Those protests, however, were mere theater compared with the 35-minute statement DeChristopher read to the court prior to his sentencing. The activist knew it could be his last public speaking gig for a while, and he made the most of the opportunity.
American Rivers, the country’s foremost river focused nonprofit, released their annual list of the top ten endangered rivers yesterday. It marks the 26th year American Rivers has released the report, drawing attention to some 360 waterways--pristine or polluted.
“It’s not a list of the unhealthiest rivers,” says Amy Kober, AR’s communications director. “We want to highlight rivers that are at a crossroads so the public can weigh in and make a difference."
Topping this year’s list is New York’s Susquehanna. AR's calling for the Susquehanna River Basin Commission to analyze the consequence of natural gas companies drilling in the river's basin. They're particuarly concerned with fracking, a controversial mining practice known to seep arsenic and/or hydraulic fluid into underground water supplies. Record-breaking flooding on the Mississippi earned the river special mention for its antiquated flood control systems, and Illinois’s Chicago River came it at number four for sewage pollution--don't swim there.
Each year, some 100 rivers are nominated by the organization's 65,000 members. If there's one you'd like to see on 2012's list, email AR. Publicity garnered from the top ten list has helped get government commitments for dam removals on Washington’s Elwha and White Salmon rivers. For more info on dam removals in Washington, check out my story on Hemlock Dam in last fall’s Water Issue. In the meantime, watch Outside TV's profile of pro kayaker Andy Maser weighing in on why dam removal is so important for kayakers (and salmon). The top ten list American rivers there's still time for you to protect is below.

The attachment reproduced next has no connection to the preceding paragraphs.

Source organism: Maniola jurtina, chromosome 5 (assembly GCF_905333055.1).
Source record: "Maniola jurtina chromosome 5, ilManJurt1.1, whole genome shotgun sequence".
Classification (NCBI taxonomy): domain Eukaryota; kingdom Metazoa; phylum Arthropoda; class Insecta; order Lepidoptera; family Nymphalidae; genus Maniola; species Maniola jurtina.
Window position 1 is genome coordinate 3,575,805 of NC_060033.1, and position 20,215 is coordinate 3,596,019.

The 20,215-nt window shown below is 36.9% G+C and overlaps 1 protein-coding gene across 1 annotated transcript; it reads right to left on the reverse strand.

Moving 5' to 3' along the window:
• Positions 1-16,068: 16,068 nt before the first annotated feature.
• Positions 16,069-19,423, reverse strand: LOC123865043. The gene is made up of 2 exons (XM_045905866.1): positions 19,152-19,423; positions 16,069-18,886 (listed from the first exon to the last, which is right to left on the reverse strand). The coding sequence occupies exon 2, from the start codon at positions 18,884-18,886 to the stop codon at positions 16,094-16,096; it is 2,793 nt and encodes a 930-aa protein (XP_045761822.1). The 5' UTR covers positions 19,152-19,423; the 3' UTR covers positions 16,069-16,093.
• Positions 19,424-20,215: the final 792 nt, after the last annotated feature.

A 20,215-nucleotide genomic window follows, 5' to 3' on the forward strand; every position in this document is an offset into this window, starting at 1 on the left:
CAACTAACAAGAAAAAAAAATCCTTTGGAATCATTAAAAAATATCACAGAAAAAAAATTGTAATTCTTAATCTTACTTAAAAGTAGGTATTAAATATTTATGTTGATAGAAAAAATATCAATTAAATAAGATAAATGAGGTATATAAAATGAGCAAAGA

This is a big month for wild salmon advocates. On Sunday, May 1 at 8 PM Eastern, PBS will air a Nature special, Salmon: Running the Gauntlet, that offers a terrific broad-strokes history of the collapse of the fish in the once-prolific Columbia River basin. A more detailed look at that collapse, due primarily to four dams on the Lower Snake River in Washington, can be found in Steven Hawley’s new book, Recovering A Lost River: Removing Dams, Rewilding Salmon, Revitalizing Communities (Beacon Press, $27). Of course, the event that salmon junkies are most keenly anticipating isn’t a TV special or a book's publication. On May 9, enviro advocates will take on the Obama administration’s plan for salmon recovery—which doesn’t include dam removal—in federal court.
A mature Coho Salmon makes its way upstream to spawn. (Photo by Hannah Smith Walker)
Earlier this week I spoke with Hawley and Jim Norton, writer and producer of Salmon: Running the Gauntlet, about dams, Obama’s much-discussed salmon joke in the State of the Union Address, the administration’s commitment to hydropower, and what it will take to save a fish that’s become an object of so much contention. The conversation was at times fiery, at times wonky, and very informative—at least for me. These guys know their fish facts. Did you know we’re dumping more than 200 million hatchery-raised salmon—what Norton calls “techno-industrial” fish—into the Columbia every year? Or that less than one-half of one percent those fish return? Norton, who works as a river guide when he’s not writing or making films (you can read about him steering Patrick Symmes down the Yangtze in this classic Outside story) was optimistic, saying that “we’re not going back” to the era of dams and manipulation, and predicting that “we’ll effect one of the greatest environmental restoration projects available in the modern era” within 50 years. Hawley warned that “it might be too late” for wild salmon if “by 2025, if we’re not getting serious about dam removal.”